I’m Considering Buying a Recumbent Bike – What are the Benefits & Advantages?
So you’re thinking about taking the leap and getting a recumbent bike. While they are not traditional (and they may get you some weird looks around town) there are a ton of benefits to riding a recumbent bike. And don’t worry about sacrificing speed for comfort–the land speed record for a human powered vehicle was set on a recumbent bike!
Benefits of Recumbent Bike Riding: A More Comfortable Ride
Many people turn to recumbent bikes because they are tired of hunching over the handlebars of a traditional bike, or they are fed up with the narrow saddles of most bikes. Thankfully, there is a better option.
Recumbent bikes are unique because they use a seat instead of a saddle to create a reclined riding position, making them the ultimately comfortable ride. Handlebars are always built to be easily reached from a seated position, meaning you don’t have to lean or strain to steer.
The pedals of a recumbent bike are in front of the rider, so the riding position is a lot like sitting in a recliner. Rather than having to stare at the ground or a little ways out in front of you, like you have to on a road bike, a recumbent bike lets you take in all the scenery you’re riding through.
The seat also disperses your body weight across a greater area than a traditional saddle does, which means less pressure for you. Even the softest, most comfortable saddle puts all of your weight in a very small area, but this just isn’t so with a recumbent bike.
Reduce Some Common Injuries
Even though cycling is a low-impact exercise, there is a large potential for stress injuries. Many bike designs put a great load on your lower back and pelvis, and may even put too much strain on your legs.
The unique design of a recumbent bike can alleviate a lot of these problems. Rather than having your weight pushing only on a very small area of your body, sitting in a seat spreads out the weight more evenly, which can reduce strain on your pelvis and lower back.
Some riders with knee or leg pain might consider trying out a recumbent bike. Though these injuries are sometimes caused by a poorly fitted or adjusted bike, they may also be caused in part by the typical design of a bike.
Rather than pushing down on pedals, a recumbent bike makes you push out. This difference in motion might be enough to make a difference in knee or leg pain. However, you still have to be careful–it’s tempting to push on the back of the seat to increase your power. Though you can do this cautiously, it might cause you to over-exert yourself, which can lead to injuries anyways.
The difference between a traditional bike and a recumbent bike is the difference between hunching on a barstool and relaxing in a recliner. Would you want to workout for 45 minutes on a barstool, or would you prefer your favorite lazyboy?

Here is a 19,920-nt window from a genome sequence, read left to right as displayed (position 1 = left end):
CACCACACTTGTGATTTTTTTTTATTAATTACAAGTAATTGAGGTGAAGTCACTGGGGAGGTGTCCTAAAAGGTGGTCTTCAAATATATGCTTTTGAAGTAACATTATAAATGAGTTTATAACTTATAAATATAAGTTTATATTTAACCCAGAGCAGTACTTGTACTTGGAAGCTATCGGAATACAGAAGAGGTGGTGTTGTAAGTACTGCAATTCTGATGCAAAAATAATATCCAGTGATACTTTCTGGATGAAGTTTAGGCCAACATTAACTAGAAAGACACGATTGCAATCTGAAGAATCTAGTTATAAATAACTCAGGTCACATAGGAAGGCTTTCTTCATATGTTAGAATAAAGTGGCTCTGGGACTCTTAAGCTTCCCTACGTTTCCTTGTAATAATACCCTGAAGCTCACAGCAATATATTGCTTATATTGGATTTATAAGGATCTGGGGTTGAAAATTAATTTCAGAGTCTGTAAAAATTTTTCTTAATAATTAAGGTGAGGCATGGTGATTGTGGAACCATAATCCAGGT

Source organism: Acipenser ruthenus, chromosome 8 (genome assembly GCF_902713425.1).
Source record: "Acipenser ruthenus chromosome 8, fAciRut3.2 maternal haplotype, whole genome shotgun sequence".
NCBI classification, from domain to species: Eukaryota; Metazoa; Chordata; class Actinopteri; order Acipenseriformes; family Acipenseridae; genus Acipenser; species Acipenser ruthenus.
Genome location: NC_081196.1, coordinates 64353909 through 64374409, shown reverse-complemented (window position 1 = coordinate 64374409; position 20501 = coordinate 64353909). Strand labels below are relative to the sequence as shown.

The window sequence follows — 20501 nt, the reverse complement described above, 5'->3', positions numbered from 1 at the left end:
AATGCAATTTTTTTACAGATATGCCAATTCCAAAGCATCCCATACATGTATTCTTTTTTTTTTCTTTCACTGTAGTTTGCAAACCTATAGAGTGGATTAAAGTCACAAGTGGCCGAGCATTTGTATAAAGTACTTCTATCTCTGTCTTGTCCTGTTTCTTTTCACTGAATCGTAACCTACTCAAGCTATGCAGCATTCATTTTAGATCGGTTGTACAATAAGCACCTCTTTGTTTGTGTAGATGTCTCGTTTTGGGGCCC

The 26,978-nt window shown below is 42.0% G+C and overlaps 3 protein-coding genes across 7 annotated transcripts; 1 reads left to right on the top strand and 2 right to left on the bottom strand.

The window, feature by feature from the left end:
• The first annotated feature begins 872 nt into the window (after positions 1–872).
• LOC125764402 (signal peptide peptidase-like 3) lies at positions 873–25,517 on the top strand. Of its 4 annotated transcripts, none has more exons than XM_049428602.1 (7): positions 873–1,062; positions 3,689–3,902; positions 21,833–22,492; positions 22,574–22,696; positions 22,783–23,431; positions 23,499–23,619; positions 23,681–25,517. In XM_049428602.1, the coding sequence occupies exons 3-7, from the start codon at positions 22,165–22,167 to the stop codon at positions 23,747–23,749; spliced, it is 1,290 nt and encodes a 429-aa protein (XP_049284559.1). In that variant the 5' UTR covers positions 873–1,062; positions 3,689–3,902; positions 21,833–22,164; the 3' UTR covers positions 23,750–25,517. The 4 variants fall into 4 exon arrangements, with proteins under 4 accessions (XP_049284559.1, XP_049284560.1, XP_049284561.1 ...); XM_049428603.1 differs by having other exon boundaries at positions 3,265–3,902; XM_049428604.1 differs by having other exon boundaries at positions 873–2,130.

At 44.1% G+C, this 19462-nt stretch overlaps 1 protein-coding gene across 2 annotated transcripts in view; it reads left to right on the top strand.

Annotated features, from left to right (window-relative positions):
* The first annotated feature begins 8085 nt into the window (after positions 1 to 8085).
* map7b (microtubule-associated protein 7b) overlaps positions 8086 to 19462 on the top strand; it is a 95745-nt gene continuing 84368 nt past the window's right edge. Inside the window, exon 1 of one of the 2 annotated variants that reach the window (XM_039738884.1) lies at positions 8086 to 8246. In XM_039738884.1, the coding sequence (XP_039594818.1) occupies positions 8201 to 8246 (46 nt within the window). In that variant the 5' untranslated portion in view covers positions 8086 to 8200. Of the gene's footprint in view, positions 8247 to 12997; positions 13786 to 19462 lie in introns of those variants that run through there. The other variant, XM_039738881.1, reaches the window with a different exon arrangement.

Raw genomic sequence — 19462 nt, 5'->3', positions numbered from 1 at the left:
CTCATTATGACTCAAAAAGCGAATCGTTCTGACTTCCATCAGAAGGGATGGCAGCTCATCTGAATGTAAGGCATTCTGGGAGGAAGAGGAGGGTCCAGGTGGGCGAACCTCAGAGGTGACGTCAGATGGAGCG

Let’s face it: recumbent bikes just look slow. Maybe your goal isn’t speed, but you still don’t want to be held back by your bike if you change your mind. But never fear, despite their looks, recumbent bikes are some of the fastest you can get.
Think about it. On a regular bike, you’re sitting up on the saddle. That means the wind catches you square in the chest, increasing your drag, which in turn decreases your speed. Unless you commit to pretty extreme hunching, you can only reduce this drag so much.
On the other hand, that slow-looking recumbent bike actually has a huge aerodynamic advantage. In your comfortably seated, reclined position, the wind just slides right over your body. Rather than straining to make your body as small as possible, all you have to do on a recumbent is sit back and enjoy the ride.
(Oh, and like I mentioned before, the land speed record for a human powered vehicle was set by a rider on a recumbent bike, clocking in at almost 90 miles per hour!)
First it has to be said that, given their lower profile, cyclists riding recumbent bikes need to take extra precautions when riding among traffic, such as rear-view mirrors and safety flags. However, recumbent bikes are overall safer for some riders than traditional bikes.
If you have trouble balancing a bike, or regularly hit particularly uneven terrain, recumbents can be a big help. Your center of gravity will be closer to the ground, making you overall more stable. The first few rides on a new recumbent can be a little shaky, but as you get the hang of it, you’ll feel more balanced than usual.
Traditional bikes also have bigger risks of worse crashes. Braking too hard could send you over the handlebars, a sharp corner could cause a slide, and the distance you would fall is pretty large.
However, on a recumbent, things are different. You physically can’t send yourself over the handlebars, no matter how hard you try. There is also a much lower chance of wiping out on corners because of the lower center of gravity, and of course, if you do find yourself eating pavement, there is a far less distance to fall.
Perhaps the biggest perk of a recumbent bike is the sheer enjoyment they bring. Like I already mentioned, traditional bikes keep your focus on the road, maybe just a few yards in front of you. Looking any farther requires some pretty serious straining.
Recumbents, on the other hand, make it easy for you to take in everything around you. Whether you are cruising along a grassy path or crushing your neighborhood training route, life won’t just pass you by on a recumbent.
And something has to be said for the pure joy of riding a recumbent. The low-slung design harkens back to whipping around on go-carts or spinning out a big wheel. If your goal is to make cycling an everyday part of your life, getting a recumbent can be a wise first step.